MORGANTOWN, W.Va. – There will be many familiar faces along West Virginia’s defensive line this season, though they may be doing some unfamiliar things.

The coaching change will be particularly noticeable along the defensive front. Even though the Mountaineers will still be a three-man front, the way they go about attacking opposing offenses will be different.

As defensive line coach Jordan Lesley noted at the start of spring practice, “I don’t want guys that are gonna eat up blocks.”

The idea is for the linemen to create chaos in the backfield rather than just engaging the offensive line and allowing linebackers and defensive backs to have all the fun. Under Lesley and defensive coordinator Vic Koenning, Troy finished in the Top 15 nationally in tackles for loss each of the last two seasons. Here is how West Virginia’s defensive line should look this fall.

Mike Mullholland/MLive.com

Defensive end Reuben Jones is coming to West Virginia as a graduate transfer after earning his degree from Michigan.

Anchor (Weakside defensive end)

Taijh Alston

Jeffrey Pooler

Quondarius Qualls

Reuben Jones

Alston, a January enrollee from Copiah-Lincoln (Miss.) Junior College, was the biggest revelation for the Mountaineers in spring practice and played his way to the top of the depth chart.

Pooler also had a sound spring, showing that he has a chance to be counted on to play a much higher snap count than the 150 he logged as a sophomore last year.

Qualls, a senior who lost last year to a knee injury, will likely be on the field in obvious pass-rushing situations.

Jones is a graduate transfer from Michigan who wouldn’t have picked West Virginia if there wasn’t a chance that he would elevate up the depth chart in rapid fashion. He will be a player to watch in August training camp.

West Virginia defensive lineman Darius Stills gets around Michael Brown during the spring game.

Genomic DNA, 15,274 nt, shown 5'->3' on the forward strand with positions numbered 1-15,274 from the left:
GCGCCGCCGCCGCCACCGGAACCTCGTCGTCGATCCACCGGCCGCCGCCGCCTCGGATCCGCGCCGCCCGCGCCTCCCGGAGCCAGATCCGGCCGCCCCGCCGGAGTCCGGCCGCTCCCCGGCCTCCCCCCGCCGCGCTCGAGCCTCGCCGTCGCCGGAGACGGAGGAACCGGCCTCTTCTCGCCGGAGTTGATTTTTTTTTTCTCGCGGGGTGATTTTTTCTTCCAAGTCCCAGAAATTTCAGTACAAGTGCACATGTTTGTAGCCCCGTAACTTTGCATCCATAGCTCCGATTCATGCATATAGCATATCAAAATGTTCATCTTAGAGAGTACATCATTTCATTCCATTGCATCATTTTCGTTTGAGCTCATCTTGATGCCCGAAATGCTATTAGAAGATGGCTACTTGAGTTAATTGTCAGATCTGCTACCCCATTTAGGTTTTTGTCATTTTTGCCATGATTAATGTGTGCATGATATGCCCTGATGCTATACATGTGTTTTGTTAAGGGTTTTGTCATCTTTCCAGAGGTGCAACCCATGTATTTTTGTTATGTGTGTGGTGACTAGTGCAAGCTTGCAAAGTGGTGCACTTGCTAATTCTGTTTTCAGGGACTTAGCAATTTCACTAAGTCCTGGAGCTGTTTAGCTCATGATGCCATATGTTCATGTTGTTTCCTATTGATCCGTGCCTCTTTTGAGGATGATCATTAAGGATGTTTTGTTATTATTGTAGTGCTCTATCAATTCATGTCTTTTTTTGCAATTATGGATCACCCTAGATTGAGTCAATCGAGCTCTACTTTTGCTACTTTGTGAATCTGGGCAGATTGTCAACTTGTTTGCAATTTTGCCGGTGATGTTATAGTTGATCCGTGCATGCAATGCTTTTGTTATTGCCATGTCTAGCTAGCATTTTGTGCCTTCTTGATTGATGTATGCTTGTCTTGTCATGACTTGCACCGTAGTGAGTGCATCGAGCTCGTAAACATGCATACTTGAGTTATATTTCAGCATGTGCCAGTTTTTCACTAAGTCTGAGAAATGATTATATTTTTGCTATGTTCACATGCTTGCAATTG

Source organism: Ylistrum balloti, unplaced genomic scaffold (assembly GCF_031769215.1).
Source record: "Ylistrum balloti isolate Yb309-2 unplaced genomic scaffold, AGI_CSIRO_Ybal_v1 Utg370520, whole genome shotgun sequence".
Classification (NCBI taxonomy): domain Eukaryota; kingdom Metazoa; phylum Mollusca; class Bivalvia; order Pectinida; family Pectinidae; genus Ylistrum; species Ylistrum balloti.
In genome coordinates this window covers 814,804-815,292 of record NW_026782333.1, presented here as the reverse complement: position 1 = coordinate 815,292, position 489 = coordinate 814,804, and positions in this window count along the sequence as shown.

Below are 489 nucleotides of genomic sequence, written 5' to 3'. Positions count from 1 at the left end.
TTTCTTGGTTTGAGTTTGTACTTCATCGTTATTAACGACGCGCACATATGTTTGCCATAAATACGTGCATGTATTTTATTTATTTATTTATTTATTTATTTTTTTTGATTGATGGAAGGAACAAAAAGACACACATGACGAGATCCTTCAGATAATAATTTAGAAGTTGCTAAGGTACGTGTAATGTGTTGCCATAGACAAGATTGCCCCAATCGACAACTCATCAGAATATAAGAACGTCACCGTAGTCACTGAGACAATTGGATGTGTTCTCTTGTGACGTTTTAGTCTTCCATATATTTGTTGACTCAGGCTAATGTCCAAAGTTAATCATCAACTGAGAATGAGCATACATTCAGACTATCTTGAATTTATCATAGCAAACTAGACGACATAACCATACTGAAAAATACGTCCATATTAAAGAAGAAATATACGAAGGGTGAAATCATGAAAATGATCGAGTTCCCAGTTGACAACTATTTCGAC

Nose tackle

Darius Stills

Brenon Thrift

Jordan Jefferson

A year after younger brother Dante was named a freshman all-American, Darius is poised for his own breakthrough season. “He’s been one of the most impressive linemen,” Lesley said this spring.

With nose tackle being perhaps the most grueling position on the field, Thrift will be counted on to contribute much more than the five games he appeared in as a junior.

Newcomer Jordan Jefferson enters the fray with a chance to be one of West Virginia’s impact freshmen. Jefferson is among the handful of players to sign at WVU in February after Neal Brown took over the program.

West Virginia Mountaineers defensive lineman Dante Stills (55) reacts after a play against TCU.

Strong-side defensive end

Reese Donahue

Dante Stills

Stone Wolfley

Jalen Thornton

In Donahue and Stills, the Mountaineers have two first-stringers vying to get on the field at the same position. Donahue will unquestionably be the overall leader of West Virginia’s defense. His importance in that context increased significantly when junior safety Kenny Robinson entered the transfer portal.

Stills had three sacks and two forced fumbles in his freshman all-America season.

Wolfley, who was a nightmare for the second-string offensive line in the spring game, will look to shore up the depth at the position in his senior season.

True freshman Thornton joins the Stills brothers and Wolfley as a Mountaineer legacy along the defensive line. His dad John was an all-American at WVU who went on to a 10-year NFL career.

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